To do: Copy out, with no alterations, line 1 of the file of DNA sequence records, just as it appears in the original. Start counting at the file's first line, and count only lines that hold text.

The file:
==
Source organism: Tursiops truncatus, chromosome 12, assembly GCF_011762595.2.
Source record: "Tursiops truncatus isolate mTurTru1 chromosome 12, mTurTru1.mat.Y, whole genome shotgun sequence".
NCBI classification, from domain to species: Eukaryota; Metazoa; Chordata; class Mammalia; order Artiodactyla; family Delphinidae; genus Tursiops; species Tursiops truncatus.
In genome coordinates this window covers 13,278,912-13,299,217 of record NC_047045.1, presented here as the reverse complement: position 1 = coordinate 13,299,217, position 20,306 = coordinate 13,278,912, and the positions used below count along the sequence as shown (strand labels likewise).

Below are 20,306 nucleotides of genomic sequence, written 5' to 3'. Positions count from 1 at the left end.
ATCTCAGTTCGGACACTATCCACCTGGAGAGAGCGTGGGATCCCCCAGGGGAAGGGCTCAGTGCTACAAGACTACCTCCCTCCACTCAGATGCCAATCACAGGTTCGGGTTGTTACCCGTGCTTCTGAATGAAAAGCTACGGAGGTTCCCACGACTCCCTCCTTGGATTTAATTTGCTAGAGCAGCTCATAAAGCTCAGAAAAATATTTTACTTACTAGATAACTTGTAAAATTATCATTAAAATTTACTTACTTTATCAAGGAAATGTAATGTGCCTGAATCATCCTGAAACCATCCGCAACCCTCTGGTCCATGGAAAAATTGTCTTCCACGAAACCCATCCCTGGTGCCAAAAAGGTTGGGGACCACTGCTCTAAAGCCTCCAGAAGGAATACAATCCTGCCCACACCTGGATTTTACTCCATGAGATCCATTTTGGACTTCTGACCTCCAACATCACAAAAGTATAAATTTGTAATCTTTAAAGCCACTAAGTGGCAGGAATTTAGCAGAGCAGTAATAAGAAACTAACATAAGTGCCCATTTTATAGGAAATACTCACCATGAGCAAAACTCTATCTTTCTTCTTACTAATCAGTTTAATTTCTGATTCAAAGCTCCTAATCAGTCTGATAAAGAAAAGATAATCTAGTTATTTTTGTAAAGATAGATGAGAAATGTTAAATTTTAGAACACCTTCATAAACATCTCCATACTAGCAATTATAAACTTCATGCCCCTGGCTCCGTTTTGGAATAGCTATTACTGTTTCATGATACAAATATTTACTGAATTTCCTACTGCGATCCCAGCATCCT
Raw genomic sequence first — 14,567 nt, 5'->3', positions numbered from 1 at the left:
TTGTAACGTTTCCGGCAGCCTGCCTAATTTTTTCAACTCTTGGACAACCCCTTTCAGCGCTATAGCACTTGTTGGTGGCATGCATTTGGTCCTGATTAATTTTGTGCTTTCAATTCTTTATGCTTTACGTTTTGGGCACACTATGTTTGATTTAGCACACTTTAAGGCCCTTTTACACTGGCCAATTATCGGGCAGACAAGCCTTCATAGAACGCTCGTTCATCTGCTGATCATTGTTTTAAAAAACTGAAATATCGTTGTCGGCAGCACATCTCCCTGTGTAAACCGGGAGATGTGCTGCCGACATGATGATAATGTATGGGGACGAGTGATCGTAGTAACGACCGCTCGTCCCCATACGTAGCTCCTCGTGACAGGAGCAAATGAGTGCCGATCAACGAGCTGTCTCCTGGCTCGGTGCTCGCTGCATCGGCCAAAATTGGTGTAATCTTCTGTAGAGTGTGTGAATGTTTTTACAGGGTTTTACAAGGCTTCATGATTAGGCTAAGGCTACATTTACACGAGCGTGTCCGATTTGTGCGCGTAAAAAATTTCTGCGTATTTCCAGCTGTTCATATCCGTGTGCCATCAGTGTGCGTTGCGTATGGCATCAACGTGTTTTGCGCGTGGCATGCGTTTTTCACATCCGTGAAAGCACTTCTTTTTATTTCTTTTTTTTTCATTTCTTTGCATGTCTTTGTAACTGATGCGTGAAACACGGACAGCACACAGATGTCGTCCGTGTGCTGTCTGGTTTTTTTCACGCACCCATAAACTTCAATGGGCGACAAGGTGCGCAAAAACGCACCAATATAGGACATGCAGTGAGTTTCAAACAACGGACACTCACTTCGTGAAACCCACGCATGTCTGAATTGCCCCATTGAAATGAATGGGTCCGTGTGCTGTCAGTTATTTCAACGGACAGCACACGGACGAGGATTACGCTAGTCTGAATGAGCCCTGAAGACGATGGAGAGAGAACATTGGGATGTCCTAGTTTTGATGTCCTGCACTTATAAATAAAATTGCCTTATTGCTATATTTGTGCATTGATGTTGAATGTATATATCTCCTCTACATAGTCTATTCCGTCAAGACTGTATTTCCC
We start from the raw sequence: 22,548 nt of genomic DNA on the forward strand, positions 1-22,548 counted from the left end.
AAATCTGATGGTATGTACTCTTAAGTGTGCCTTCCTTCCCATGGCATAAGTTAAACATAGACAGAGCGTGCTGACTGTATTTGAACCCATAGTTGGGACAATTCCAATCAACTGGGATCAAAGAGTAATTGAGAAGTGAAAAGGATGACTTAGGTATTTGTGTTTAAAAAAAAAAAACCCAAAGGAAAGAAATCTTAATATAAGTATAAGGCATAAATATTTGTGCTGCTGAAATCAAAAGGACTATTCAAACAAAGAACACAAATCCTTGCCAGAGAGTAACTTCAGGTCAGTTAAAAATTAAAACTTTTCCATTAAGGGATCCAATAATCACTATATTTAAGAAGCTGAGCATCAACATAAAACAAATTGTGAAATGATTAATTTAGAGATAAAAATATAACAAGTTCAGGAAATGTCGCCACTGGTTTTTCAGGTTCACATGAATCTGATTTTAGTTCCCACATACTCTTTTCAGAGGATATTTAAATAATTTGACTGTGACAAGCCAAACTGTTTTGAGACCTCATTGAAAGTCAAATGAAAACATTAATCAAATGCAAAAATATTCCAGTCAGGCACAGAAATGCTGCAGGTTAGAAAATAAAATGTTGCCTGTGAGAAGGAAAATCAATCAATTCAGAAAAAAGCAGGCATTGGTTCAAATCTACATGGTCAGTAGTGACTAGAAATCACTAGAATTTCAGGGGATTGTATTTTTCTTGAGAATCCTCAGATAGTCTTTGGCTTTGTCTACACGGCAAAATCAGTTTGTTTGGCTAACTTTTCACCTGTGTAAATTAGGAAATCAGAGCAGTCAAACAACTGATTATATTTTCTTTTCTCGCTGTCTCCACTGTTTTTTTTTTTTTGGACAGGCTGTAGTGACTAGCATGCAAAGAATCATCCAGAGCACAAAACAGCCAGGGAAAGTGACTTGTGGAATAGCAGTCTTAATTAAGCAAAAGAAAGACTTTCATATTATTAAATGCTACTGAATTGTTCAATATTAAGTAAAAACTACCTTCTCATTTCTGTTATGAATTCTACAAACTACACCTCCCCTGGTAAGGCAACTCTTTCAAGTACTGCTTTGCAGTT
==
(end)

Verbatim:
Source organism: Tursiops truncatus, chromosome 12, assembly GCF_011762595.2.